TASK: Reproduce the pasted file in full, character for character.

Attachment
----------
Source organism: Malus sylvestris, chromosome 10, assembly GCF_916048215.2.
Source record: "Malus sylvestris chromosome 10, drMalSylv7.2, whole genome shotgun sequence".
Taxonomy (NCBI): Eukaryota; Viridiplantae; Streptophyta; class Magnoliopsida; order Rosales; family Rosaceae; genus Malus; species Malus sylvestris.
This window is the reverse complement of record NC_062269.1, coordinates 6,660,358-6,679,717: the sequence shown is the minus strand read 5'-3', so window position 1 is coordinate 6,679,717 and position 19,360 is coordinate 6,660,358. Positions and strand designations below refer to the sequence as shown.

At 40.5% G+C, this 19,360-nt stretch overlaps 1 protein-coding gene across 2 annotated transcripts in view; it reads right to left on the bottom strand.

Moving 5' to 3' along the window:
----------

Source organism: Malus sylvestris, chromosome 10, assembly GCF_916048215.2.
Source record: "Malus sylvestris chromosome 10, drMalSylv7.2, whole genome shotgun sequence".
Taxonomy (NCBI): Eukaryota; Viridiplantae; Streptophyta; class Magnoliopsida; order Rosales; family Rosaceae; genus Malus; species Malus sylvestris.
This window is the reverse complement of record NC_062269.1, coordinates 6,660,358-6,679,717: the sequence shown is the minus strand read 5'-3', so window position 1 is coordinate 6,679,717 and position 19,360 is coordinate 6,660,358. Positions and strand designations below refer to the sequence as shown.

At 40.5% G+C, this 19,360-nt stretch overlaps 1 protein-coding gene across 2 annotated transcripts in view; it reads right to left on the bottom strand.

Moving 5' to 3' along the window: